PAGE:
Six Tips For Filming Your Presentation (#4 Will Shock You!)

By John Wojtechko, Contributor

(Source: John Wojtechko)

It’s a day many students look forward to (and just as many students dread). But this year, the Academic Conference has an extra challenge.

Due to the COVID-19 pandemic, all students presenting in the conference will be doing so virtually, in the form of a video presentation, slide show with narration, or a digital poster.

As an SVC alum of the class of 2018 with a degree in communication, I have been asked to give some advice for recording video presentations. If you’re one of the students doing a video presentation, hopefully this will help you. But maybe it won’t. In any case, what’s the harm in reading it? You have the time, don’t you?

1. Film in a well-lit, quiet environment. If you’re living with your family, kindly ask them to quiet down while you record. And grab a couple of lamps around the house so you’re not in heavy shadow. Nobody wants to watch a presentation given by a Sith Lord. (Well, maybe some people do, but that’s not really the point.)

2. Plan what you want to say before you say it. You have the unique opportunity to give your presentation exactly the way you want it. Write it out, practice it, and record it a couple of times to get it exactly the way you want it. Even though “Put extra time and effort into it” isn’t exactly the type of advice college students (or anyone really) wants to get, it’s definitely useful. And bonus: You don’t have to worry about getting stage fright!

3. Don’t worry about your equipment. If you have a cell phone, you have everything you need to film your presentation. You don’t need a fancy camera or expensive microphone. The most important part of the video is the content; how you film that video is second. Use what you have. Need a camera stand? Use a stool with a stack of books! Need an easel? Use a younger sibling!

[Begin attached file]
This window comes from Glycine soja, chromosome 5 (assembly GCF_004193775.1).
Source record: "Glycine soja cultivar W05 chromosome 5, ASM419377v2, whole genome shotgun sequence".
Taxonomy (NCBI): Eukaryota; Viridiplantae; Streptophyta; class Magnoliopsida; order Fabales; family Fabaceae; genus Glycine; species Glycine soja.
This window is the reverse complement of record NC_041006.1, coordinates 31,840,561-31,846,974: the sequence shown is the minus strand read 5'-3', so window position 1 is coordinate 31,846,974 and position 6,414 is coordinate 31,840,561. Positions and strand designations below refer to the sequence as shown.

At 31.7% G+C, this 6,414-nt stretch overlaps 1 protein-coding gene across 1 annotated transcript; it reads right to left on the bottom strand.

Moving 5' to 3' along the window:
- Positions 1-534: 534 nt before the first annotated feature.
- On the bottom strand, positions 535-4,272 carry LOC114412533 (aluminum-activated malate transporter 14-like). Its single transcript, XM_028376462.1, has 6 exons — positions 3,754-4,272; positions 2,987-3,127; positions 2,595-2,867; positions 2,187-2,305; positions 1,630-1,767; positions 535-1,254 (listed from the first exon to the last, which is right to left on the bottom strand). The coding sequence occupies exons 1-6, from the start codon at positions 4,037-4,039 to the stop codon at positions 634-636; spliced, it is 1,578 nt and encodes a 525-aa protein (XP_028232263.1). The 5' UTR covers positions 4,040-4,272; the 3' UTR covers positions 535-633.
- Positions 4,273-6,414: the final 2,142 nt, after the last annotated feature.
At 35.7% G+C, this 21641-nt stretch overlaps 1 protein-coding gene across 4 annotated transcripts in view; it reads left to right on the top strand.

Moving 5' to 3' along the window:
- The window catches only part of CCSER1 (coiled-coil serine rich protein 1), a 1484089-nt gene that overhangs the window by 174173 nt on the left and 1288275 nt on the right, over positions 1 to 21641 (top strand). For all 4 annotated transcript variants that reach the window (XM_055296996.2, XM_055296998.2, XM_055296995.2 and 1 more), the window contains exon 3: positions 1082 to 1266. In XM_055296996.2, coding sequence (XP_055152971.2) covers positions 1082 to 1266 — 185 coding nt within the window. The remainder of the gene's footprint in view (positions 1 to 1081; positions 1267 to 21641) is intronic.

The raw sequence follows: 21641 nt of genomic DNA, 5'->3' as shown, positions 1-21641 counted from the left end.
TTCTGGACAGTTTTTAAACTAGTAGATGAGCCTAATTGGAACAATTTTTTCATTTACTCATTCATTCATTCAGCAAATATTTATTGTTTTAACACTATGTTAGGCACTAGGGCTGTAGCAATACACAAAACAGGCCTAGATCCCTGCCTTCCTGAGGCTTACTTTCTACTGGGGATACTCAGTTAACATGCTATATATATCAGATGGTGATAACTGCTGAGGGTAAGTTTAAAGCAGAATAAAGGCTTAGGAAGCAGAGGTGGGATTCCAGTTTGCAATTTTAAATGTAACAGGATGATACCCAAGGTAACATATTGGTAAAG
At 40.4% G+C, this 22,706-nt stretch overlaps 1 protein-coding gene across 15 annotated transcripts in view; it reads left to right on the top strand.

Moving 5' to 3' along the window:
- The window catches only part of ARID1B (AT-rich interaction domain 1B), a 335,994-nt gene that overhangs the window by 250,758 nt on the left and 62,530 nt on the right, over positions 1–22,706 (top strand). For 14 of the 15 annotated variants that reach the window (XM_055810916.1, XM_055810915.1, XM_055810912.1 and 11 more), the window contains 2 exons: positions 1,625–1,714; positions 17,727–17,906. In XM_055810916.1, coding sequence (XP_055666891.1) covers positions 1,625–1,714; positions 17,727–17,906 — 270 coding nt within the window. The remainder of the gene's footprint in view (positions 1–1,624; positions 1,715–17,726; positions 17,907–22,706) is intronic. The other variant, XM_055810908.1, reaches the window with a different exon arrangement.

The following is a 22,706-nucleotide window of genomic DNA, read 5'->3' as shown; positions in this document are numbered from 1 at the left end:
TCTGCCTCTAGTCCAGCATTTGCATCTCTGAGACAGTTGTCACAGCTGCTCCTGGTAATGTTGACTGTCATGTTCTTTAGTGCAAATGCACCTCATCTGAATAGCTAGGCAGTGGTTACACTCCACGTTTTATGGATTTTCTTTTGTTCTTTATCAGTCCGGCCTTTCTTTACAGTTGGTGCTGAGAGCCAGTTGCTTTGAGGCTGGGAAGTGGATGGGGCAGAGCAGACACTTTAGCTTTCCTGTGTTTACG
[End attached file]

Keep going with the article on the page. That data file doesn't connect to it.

4. Anticipate questions your viewers might have. One big drawback of doing video presentations is that you do not have an audience to ask you questions. So predict what your audience might want to know. Look at your project with the eyes of a novice. Or better yet, practice your presentation in front of your family to see what questions they have and work that information into your video.

5. Dress to impress. Even though you’re not actually in Dupré with faculty and parents walking around, pretend like you are. Put on a professional outfit, fix your hair, brush your teeth, polish your shoes. Not only will you look like you know what you’re talking about, you’ll feel like it too.

6. Be yourself. I know that sounds really cliché. And I know it’s really cliché for me to say that it sounds really cliché. But it’s true. Even though you’re not actually talking to a group of people about your project, make it seem like you are. Fill your presentation with pep, energy, and your true personality. Don’t let being behind a screen make you seem more distant. Pretend like you have an audience. Make it sound like you’re talking to somebody.

Whether you can’t wait to present at the Academic Conference or you shudder at the thought, I hope I’ve been able to offer some worthwhile advice. And if I haven’t, allow me to offer some worthless advice: Wear clean socks because you never know when you’ll need to take your shoes off.

Good luck to all the students presenting. Do your best, have fun, and stay safe and healthy!

John Wojtechko graduated SVC in 2018 with a double degree in communication and English. He currently works as a director and editor at We Are One Body Audio Theatre in Latrobe.


Read about the changes to the upcoming Academic Conference here.


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